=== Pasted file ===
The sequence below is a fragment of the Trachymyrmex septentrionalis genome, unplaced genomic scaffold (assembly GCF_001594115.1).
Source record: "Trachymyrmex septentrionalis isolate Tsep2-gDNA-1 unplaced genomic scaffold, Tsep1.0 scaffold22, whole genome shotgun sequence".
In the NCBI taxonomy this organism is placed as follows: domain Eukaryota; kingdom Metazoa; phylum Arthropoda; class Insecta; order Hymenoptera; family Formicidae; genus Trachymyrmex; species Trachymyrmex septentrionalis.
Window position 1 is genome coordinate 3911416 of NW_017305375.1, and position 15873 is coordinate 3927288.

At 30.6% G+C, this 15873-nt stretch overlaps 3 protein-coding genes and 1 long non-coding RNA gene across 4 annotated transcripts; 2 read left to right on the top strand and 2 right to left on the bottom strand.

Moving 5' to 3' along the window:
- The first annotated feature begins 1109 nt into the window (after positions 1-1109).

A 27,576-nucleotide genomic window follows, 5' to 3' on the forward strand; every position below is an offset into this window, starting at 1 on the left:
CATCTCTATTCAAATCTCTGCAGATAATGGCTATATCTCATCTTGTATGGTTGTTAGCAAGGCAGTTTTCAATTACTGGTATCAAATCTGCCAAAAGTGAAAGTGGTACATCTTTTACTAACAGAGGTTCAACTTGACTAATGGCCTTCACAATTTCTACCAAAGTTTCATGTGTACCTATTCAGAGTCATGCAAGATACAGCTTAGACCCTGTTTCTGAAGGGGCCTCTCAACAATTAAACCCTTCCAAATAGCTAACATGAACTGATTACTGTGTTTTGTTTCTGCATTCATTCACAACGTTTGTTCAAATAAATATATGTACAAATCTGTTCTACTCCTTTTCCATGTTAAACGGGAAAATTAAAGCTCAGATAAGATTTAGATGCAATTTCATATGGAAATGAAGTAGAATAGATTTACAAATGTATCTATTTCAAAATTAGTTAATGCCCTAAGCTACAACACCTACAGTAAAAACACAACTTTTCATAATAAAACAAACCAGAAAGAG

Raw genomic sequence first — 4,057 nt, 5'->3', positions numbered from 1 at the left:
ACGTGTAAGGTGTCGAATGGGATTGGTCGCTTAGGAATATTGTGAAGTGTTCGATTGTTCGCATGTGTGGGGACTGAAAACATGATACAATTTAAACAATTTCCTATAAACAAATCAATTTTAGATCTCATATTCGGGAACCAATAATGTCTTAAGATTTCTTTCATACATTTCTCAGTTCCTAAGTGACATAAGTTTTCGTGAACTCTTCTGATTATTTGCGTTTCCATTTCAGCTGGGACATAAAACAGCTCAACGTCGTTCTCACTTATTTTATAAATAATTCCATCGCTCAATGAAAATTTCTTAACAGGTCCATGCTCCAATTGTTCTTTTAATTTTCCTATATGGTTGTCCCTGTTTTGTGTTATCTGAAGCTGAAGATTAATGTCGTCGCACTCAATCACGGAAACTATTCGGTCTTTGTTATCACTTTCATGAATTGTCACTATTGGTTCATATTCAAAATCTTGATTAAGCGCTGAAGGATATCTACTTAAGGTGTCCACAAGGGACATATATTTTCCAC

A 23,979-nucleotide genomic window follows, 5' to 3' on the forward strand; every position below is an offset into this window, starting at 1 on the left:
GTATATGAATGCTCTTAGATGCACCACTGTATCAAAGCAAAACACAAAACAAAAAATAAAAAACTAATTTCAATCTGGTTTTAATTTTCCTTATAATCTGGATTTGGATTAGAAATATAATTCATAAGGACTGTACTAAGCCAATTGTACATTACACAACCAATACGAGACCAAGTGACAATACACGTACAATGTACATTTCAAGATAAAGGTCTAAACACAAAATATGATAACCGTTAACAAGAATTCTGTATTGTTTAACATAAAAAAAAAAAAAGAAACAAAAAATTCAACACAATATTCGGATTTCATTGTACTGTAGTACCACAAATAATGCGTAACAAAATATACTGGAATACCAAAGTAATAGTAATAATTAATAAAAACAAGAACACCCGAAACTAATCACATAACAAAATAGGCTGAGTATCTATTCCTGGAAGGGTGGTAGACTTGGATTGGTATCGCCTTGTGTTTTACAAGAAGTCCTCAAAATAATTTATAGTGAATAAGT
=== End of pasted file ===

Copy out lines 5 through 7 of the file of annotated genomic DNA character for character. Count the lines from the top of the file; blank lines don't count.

At 30.6% G+C, this 15873-nt stretch overlaps 3 protein-coding genes and 1 long non-coding RNA gene across 4 annotated transcripts; 2 read left to right on the top strand and 2 right to left on the bottom strand.

Moving 5' to 3' along the window:
- The first annotated feature begins 1109 nt into the window (after positions 1-1109).